Tear Gas and Pepper Spray

The regime uses chemical weapons to keep us under control. The regime wants to control how and when we move. They do not want us to be a large crowd. Tear gas (CS) and pepper spray (OC) are chemical weapons to control the crowd. Both cause pain to the eyes, nose, lungs. Short-term effects of tear gas and pepper spray are not very difficult to control, but some people may have health problems long-term.

Tear gas

  • Tear gas often in grenades. Police pulls "safety" pin and throws tear gas grenade, "detonator" ignites tear gas, and white smoke comes out. These grenades do not explode, but the can is hot! It burns skin!
  • When police open fire with shotguns that contain tear gas canisters, you hear gunshots. Listen to the gunshots and look at the sky. Tear gas makes a trail of white smoke. If will not hit you, no reason to move. Warn people: tear gas coming. Guess where it will land.
  • Some tear gas cans break open when the detonator ignites the gas. Tear gas comes out.

First Aid

  • Stay calm. Panic makes it worse. Breathe slowly. Calmly walk to fresh air. Remember the pain will pass.
  • Remove "contact lenses" or get someone to remove them for you, with clean fingers. Destroy "contact lenses," you can not clean them.
  • Flush eyes with 50/50 mix of "liquid antacid" (Maalox or Mylanta) mixed with water, or with water alone.
  • Blow nose. Clean mouth with water or "liquid antacid" mixed with water. Cough and spit.
  • Do not rub eyes.
  • Stand in fresh air, facing wind.
  • Help other people to stay calm, walk to fresh air, and remove "contact lenses."

See doctor if:

  • Asthma attack.
  • Rash, eye problems, other problems that do not go away. Effects of tear gas and pepper spray are supposed to go away in 30 minutes.
  • See doctor if health problems return, worsen, change.

Remove tear gas and pepper spray

  • Walk around around in fresh air or wind with arms lifted.
  • Remove clothing that has chemicals on it. Place clothing in sealed bag until you wash it or throw it away.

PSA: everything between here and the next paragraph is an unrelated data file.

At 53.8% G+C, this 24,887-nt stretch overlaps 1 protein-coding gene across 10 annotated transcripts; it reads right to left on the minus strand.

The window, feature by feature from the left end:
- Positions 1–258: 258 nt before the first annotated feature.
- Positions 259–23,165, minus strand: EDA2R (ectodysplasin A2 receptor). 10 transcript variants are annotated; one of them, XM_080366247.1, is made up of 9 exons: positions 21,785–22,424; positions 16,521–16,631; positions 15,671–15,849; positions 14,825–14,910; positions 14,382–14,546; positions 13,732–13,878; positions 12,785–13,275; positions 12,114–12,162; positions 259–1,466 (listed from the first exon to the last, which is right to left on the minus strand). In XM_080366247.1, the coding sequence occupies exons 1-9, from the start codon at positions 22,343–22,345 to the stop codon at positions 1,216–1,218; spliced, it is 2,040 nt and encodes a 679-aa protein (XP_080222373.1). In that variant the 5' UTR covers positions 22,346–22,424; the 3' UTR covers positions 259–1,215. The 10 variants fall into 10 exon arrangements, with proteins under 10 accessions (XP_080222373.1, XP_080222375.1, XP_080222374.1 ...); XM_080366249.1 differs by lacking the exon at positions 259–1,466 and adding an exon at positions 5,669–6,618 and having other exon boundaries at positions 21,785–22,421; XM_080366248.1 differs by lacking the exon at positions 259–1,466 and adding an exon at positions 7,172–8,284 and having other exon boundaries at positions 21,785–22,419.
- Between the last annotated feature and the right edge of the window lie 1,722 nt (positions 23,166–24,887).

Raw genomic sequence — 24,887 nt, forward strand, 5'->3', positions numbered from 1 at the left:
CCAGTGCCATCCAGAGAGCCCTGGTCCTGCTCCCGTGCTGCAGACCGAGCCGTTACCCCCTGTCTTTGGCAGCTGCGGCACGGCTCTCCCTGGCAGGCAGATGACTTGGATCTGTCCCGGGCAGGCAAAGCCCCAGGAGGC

• Take cool shower. Shower in coldest water you can stand (to keep your pores closed). Scrub with soap. Be careful not to get chemicals from hair into eyes.
  • Do not touch eyes, face, people, beds, sofas, carpets.

Protect yourself

  • Avoid oils and lotions. It traps chemicals against skin, which injures skin.
  • If you have asthma or other breathing problems, chemical weapons may cause severe attack. Carry "inhaler" (asthma medication) or avoid tear gas.
  • Do not wear "contact lenses." It traps chemicals against eyes, which injures eyes.
  • If you get a warning (see police putting gas masks on), put on protective gear. Move away and upwind.
    • Cover skin with plastic, like cheap plastic rain jackets with hoods. Cloth holds the chemicals, which injures you.
    • Wear goggles with "shatter-proof" lenses (they do not break). A "respirator" or a wet mask over the nose and mouth helps protect you (A mask wet with lemon juice or vinegar protects from tear gas better than a mask wet with water). Some of the best masks are t-shirts. Put your head in a shirt and use the neck hole for your eyes. Tie the sleeves around the back of your head. Remember to wear a hat to protect your eyes.
    • Some people rub onions under eyes.
  • Remember, police try to surprise us. It is not always possible to stay away from tear gas and pepper spray.

Who should avoid?

Most healthy people do not have problems from tear gas or pepper spray more than 30 minutes, but some people have long-lasting or life-threatening problems. People with the health problems listed: be watchful; try to avoid tear gas and pepper spray.

  • Respiratory diseases such as asthma, emphysema.
  • Chronic health conditions or taking medications that weaken the immune system.
  • Skin and eye conditions.
  • Women who are pregnant or trying to get pregnant.
  • Nursing mothers risk passing chemicals on to their infant.
  • Anyone in a closed room.

Beware of physical barriers to breathing — people died from pepper spray who were tied and placed face-down.


See tear gas after-care.

Unless otherwise stated, the content of this page is licensed under Creative Commons Attribution-ShareAlike 3.0 License